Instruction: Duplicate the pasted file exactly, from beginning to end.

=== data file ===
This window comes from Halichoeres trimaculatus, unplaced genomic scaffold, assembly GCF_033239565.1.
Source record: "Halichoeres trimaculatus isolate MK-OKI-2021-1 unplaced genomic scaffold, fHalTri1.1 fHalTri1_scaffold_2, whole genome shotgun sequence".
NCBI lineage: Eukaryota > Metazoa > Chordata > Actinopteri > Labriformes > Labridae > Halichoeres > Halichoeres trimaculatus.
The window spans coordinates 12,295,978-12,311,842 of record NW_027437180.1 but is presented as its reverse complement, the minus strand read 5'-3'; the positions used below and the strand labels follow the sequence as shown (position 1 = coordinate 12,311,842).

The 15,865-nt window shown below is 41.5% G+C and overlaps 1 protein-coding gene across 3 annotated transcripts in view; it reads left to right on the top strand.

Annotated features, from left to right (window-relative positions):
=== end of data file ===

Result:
This window comes from Halichoeres trimaculatus, unplaced genomic scaffold, assembly GCF_033239565.1.
Source record: "Halichoeres trimaculatus isolate MK-OKI-2021-1 unplaced genomic scaffold, fHalTri1.1 fHalTri1_scaffold_2, whole genome shotgun sequence".
NCBI lineage: Eukaryota > Metazoa > Chordata > Actinopteri > Labriformes > Labridae > Halichoeres > Halichoeres trimaculatus.
The window spans coordinates 12,295,978-12,311,842 of record NW_027437180.1 but is presented as its reverse complement, the minus strand read 5'-3'; the positions used below and the strand labels follow the sequence as shown (position 1 = coordinate 12,311,842).

The 15,865-nt window shown below is 41.5% G+C and overlaps 1 protein-coding gene across 3 annotated transcripts in view; it reads left to right on the top strand.

Annotated features, from left to right (window-relative positions):